One of the ways you can mature as a person and thus prepare yourself to lead, is to make room for reflection and contemplation in your life. Below are nine questions that, when reflected and acted upon, will deepen your personal leadership presence.

  1. How much is enough?

Normal body cells grow, divide, and die in a relatively orderly fashion. When cells start to grow out of control, it’s called cancer. Rather than dying, cancer cells continue to grow and form new, abnormal cells. When the human instincts of ambition, achievement, and material success are unbridled, they become cancerous. How much work is enough? How much money is enough? How much success if enough? Work is a tool to create and sustain the quality of life that we most desire. All action, including work, needs to be measured against your values. How much do you need to sustain a good life?

  1. What do you do that you love?

Authenticity is where ability and passion intersect. What do you do that fulfills you? What fills you up? What do you do that brings you meaning? Often people get trapped doing what they are very good at but not passionate about. While these efforts may bring rewards, they don’t bring fulfillment or meaning. What brings you deep satisfaction may or may not be found in your paid work. When you discover work that you both love and are good at, count that as a blessing. Where in your life do you do what you love?

  1. What is your gift?

Every one of us has a unique talent. As the Celtic writer John O’Donohue put it, “You were sent a shape of destiny in which you would be able to express the special gift that you bring to the world. If someone else could fulfill your destiny, then they would be there in your place, and you would not be here. It is in the depths of your life that you will discover the invisible necessity that has brought you here. When you begin to decipher this, your gift and your giftedness come alive. Your heart quickens and the urgency of living rekindles your creativity. When you can awaken this sense of destiny, you come into rhythm with your life…” What is your destiny? What is your gift?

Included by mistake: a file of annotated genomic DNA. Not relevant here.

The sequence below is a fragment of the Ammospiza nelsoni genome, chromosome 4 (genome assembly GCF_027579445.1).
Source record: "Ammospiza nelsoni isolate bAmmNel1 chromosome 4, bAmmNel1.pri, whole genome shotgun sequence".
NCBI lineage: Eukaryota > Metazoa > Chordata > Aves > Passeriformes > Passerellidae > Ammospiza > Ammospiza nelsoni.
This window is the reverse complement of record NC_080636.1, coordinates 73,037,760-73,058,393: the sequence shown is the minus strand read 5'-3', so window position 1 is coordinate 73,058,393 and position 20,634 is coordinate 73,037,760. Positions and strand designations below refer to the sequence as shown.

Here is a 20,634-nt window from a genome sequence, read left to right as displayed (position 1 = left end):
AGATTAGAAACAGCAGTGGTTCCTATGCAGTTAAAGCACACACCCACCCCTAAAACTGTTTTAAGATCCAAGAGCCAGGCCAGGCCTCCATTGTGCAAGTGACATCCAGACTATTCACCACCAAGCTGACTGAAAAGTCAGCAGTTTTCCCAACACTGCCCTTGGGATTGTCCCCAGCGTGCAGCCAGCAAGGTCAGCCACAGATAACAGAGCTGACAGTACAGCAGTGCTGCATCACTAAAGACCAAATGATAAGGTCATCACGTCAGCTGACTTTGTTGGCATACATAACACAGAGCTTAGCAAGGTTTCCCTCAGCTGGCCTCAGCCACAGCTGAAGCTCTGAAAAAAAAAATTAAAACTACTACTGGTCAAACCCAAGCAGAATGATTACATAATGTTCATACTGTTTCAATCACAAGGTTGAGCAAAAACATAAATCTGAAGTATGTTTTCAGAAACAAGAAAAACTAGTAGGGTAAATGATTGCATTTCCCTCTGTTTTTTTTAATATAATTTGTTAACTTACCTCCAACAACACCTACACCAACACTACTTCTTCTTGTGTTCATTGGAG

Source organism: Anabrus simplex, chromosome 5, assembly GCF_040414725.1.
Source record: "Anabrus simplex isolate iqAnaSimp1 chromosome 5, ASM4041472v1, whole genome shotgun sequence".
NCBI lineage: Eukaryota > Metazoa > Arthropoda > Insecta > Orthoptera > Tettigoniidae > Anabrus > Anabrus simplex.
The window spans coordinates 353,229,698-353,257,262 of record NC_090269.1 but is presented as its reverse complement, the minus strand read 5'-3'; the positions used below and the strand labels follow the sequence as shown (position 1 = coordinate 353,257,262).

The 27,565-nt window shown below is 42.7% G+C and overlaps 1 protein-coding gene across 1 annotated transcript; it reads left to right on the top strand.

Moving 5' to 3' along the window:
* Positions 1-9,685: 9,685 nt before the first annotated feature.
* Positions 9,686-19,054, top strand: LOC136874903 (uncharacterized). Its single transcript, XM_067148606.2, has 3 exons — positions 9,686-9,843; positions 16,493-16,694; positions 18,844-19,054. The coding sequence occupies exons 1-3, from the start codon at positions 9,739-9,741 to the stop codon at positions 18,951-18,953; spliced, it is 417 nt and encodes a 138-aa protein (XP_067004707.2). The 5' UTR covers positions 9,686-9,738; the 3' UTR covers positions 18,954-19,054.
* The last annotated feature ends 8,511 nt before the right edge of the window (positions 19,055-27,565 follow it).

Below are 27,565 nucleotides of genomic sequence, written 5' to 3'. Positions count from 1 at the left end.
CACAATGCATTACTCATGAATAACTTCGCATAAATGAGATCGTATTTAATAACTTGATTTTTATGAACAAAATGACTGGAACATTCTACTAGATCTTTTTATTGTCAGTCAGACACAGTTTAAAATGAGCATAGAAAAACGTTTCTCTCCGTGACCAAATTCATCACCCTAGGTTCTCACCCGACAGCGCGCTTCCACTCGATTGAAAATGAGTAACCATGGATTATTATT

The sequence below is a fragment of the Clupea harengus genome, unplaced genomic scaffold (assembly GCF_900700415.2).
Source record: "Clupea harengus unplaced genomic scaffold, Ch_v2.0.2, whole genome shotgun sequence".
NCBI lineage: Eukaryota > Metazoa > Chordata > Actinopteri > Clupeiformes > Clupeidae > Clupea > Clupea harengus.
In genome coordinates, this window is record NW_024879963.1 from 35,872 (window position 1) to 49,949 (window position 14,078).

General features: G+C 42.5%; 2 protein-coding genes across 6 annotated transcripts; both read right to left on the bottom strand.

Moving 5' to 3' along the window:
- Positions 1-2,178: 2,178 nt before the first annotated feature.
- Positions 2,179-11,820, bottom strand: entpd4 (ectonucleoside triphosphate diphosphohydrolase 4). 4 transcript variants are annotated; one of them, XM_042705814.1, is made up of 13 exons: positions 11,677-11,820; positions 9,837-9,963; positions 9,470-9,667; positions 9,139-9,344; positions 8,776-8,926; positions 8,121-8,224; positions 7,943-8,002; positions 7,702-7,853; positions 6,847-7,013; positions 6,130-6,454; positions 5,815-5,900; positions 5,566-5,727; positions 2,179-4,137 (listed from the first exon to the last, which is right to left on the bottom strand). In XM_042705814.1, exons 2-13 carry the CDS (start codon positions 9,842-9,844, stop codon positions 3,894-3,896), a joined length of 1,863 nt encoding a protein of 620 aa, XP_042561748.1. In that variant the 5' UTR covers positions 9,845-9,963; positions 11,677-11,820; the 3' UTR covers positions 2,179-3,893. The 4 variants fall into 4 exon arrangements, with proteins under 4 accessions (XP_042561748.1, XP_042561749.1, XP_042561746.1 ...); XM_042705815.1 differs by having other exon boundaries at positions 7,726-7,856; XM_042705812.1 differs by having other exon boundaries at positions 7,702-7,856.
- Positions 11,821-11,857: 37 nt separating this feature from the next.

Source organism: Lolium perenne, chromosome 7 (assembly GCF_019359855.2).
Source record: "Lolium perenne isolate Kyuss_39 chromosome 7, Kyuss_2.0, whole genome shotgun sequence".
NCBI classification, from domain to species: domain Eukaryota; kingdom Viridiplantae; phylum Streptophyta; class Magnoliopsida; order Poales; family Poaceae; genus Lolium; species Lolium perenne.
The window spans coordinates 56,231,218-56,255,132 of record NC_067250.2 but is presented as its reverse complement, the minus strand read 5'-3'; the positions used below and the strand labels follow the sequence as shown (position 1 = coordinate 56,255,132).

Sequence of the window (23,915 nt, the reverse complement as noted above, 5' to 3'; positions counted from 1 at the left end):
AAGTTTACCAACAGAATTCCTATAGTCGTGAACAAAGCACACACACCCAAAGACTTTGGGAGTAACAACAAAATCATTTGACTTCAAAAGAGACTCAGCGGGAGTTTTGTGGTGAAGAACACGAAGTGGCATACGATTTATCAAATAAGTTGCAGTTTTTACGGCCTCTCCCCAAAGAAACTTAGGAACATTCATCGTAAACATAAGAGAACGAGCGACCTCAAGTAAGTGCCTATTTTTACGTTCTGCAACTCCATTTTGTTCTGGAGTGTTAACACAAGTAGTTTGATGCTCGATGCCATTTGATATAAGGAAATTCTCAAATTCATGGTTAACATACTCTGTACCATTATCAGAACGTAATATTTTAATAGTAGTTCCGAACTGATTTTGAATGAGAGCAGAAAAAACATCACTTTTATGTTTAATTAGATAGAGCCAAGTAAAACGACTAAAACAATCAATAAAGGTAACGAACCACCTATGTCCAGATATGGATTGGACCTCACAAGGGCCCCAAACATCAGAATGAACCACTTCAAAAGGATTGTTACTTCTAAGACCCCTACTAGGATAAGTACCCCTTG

1. Who do you love?

“I need somebody to love,” sang the Beatles, and they got it right. Devoting yourself to someone and experiencing the full range of the anguish and ecstasy of love, makes you a better person. To love requires courage, vulnerability, compassion, and presence. All these are not just qualities of a good lover. They are qualities of a good person. And they are qualities of a good leader. The decision to love is always a risk, and it is in taking that risk that one meets the full life. In leadership, if you cannot connect, you will be incapable of leading. Embracing love, in all its challenge and splendor, will teach you to live and to lead.

  1. For what purpose?

Leadership is both passionate and consuming work. So strong are the emotions of leadership that they will overwhelm those who have not developed a sense of purpose. A life without purpose is like a ship’s captain without a compass. The winds of demands and distractions, accompanied by the whims of emotions, would shipwreck even the best of us onto a reef of frustration. A sense of purpose inspires you, gives you traction on the steep slopes of self-doubt and discouragement, helps put failures and successes in perspective, and shines a light that enables you to keep walking in the darkness.